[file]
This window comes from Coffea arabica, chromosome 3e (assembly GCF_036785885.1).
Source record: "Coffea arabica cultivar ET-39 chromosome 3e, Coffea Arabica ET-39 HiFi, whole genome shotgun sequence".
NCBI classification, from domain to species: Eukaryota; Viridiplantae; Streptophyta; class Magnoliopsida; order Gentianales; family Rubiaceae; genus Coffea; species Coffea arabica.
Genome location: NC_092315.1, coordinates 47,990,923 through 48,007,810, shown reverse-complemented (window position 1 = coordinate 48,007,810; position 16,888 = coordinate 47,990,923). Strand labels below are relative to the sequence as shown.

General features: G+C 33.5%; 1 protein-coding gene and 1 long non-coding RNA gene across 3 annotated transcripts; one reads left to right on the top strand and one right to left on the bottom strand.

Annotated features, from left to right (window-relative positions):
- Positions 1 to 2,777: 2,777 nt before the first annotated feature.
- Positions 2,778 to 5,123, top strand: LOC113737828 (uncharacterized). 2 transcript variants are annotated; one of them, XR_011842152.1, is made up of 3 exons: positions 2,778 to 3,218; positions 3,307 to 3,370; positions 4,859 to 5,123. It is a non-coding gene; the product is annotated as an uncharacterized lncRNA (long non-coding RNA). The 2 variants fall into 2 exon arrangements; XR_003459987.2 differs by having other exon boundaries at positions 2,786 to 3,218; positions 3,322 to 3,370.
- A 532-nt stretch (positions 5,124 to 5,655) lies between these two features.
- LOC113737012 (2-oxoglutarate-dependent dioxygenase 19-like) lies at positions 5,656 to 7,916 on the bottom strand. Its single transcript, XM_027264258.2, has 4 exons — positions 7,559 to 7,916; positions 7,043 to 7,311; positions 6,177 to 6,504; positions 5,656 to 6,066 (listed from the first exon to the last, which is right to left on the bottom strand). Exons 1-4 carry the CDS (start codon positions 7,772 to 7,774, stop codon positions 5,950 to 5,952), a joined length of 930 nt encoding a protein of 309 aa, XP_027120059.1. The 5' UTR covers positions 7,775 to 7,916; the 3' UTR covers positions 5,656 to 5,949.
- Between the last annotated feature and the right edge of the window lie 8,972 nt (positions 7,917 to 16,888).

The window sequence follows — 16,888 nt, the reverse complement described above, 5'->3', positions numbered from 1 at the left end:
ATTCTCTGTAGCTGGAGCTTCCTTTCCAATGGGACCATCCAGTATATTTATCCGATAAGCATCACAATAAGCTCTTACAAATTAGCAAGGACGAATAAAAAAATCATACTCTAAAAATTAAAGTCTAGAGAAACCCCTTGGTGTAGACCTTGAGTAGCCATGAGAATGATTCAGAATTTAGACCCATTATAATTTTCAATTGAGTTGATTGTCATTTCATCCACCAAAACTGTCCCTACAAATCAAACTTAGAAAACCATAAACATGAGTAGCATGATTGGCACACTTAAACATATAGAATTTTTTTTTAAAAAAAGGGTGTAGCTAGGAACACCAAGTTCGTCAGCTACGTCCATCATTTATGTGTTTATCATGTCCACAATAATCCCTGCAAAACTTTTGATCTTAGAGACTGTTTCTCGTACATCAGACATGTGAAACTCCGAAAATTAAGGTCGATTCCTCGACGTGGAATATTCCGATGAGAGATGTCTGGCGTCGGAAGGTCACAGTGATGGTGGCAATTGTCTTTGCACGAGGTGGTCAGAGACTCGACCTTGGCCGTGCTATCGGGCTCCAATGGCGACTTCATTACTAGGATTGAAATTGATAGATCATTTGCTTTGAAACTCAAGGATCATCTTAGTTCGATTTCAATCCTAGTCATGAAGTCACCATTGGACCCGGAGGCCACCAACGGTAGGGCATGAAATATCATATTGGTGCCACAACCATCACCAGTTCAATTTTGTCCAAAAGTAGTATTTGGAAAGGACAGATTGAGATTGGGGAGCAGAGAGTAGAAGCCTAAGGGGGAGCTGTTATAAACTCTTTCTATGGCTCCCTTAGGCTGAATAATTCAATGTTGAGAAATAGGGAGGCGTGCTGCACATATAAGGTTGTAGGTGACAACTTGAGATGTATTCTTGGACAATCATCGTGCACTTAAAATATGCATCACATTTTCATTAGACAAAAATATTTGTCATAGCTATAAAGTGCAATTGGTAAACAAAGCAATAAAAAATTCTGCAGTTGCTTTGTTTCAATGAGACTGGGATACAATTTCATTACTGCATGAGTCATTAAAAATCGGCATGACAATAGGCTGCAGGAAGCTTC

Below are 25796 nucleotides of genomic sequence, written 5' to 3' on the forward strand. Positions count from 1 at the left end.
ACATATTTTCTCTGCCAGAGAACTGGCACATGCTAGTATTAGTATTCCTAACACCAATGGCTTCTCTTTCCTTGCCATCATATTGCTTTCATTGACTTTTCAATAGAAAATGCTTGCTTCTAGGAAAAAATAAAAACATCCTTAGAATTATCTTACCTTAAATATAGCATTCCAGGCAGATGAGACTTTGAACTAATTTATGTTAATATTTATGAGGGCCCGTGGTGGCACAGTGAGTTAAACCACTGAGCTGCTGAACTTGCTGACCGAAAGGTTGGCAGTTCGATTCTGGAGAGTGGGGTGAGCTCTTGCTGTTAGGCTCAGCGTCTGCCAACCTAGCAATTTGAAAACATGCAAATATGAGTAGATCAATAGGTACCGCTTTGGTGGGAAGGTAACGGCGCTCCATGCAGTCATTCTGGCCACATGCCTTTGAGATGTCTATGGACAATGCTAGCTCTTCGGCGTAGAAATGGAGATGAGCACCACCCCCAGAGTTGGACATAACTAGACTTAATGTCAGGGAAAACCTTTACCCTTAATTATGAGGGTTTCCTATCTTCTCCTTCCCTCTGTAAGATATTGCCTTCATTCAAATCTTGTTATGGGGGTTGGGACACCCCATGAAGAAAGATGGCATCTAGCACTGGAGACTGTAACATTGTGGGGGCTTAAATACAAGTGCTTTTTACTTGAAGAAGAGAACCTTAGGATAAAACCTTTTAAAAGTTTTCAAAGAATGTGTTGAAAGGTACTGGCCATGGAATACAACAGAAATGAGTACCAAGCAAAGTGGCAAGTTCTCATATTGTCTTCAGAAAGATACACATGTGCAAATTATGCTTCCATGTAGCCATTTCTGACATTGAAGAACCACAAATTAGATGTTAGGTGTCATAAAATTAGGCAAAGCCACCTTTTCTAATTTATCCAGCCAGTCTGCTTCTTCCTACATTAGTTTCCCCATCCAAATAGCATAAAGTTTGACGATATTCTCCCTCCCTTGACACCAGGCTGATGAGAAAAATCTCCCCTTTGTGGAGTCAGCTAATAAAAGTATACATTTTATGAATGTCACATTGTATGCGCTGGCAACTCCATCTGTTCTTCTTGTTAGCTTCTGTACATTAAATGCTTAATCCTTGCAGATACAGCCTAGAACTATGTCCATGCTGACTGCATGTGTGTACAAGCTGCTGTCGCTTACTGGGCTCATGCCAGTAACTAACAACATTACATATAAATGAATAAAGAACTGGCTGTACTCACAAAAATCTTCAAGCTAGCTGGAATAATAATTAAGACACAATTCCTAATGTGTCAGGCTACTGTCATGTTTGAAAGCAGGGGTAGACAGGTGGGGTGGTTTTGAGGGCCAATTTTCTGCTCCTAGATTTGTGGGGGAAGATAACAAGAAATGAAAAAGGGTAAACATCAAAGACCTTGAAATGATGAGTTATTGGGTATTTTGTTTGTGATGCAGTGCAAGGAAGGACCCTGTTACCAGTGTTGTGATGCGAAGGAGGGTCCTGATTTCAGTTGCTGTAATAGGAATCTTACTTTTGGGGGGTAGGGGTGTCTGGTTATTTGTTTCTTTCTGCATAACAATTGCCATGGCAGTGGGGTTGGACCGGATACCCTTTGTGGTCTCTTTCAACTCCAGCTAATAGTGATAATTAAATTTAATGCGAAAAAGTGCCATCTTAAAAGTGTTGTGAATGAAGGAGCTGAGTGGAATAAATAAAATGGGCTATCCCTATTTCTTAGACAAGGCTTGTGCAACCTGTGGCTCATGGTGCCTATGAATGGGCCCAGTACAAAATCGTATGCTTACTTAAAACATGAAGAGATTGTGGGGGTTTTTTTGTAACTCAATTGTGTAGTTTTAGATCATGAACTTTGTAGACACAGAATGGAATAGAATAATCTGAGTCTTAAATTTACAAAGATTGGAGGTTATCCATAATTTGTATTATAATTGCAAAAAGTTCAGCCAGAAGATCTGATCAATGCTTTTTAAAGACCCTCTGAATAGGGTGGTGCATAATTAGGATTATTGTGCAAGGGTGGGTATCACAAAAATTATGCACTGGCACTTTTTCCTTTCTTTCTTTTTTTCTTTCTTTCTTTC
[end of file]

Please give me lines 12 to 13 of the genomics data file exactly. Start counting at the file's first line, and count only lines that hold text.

The window sequence follows — 16,888 nt, the reverse complement described above, 5'->3', positions numbered from 1 at the left end:
ATTCTCTGTAGCTGGAGCTTCCTTTCCAATGGGACCATCCAGTATATTTATCCGATAAGCATCACAATAAGCTCTTACAAATTAGCAAGGACGAATAAAAAAATCATACTCTAAAAATTAAAGTCTAGAGAAACCCCTTGGTGTAGACCTTGAGTAGCCATGAGAATGATTCAGAATTTAGACCCATTATAATTTTCAATTGAGTTGATTGTCATTTCATCCACCAAAACTGTCCCTACAAATCAAACTTAGAAAACCATAAACATGAGTAGCATGATTGGCACACTTAAACATATAGAATTTTTTTTTAAAAAAAGGGTGTAGCTAGGAACACCAAGTTCGTCAGCTACGTCCATCATTTATGTGTTTATCATGTCCACAATAATCCCTGCAAAACTTTTGATCTTAGAGACTGTTTCTCGTACATCAGACATGTGAAACTCCGAAAATTAAGGTCGATTCCTCGACGTGGAATATTCCGATGAGAGATGTCTGGCGTCGGAAGGTCACAGTGATGGTGGCAATTGTCTTTGCACGAGGTGGTCAGAGACTCGACCTTGGCCGTGCTATCGGGCTCCAATGGCGACTTCATTACTAGGATTGAAATTGATAGATCATTTGCTTTGAAACTCAAGGATCATCTTAGTTCGATTTCAATCCTAGTCATGAAGTCACCATTGGACCCGGAGGCCACCAACGGTAGGGCATGAAATATCATATTGGTGCCACAACCATCACCAGTTCAATTTTGTCCAAAAGTAGTATTTGGAAAGGACAGATTGAGATTGGGGAGCAGAGAGTAGAAGCCTAAGGGGGAGCTGTTATAAACTCTTTCTATGGCTCCCTTAGGCTGAATAATTCAATGTTGAGAAATAGGGAGGCGTGCTGCACATATAAGGTTGTAGGTGACAACTTGAGATGTATTCTTGGACAATCATCGTGCACTTAAAATATGCATCACATTTTCATTAGACAAAAATATTTGTCATAGCTATAAAGTGCAATTGGTAAACAAAGCAATAAAAAATTCTGCAGTTGCTTTGTTTCAATGAGACTGGGATACAATTTCATTACTGCATGAGTCATTAAAAATCGGCATGACAATAGGCTGCAGGAAGCTTC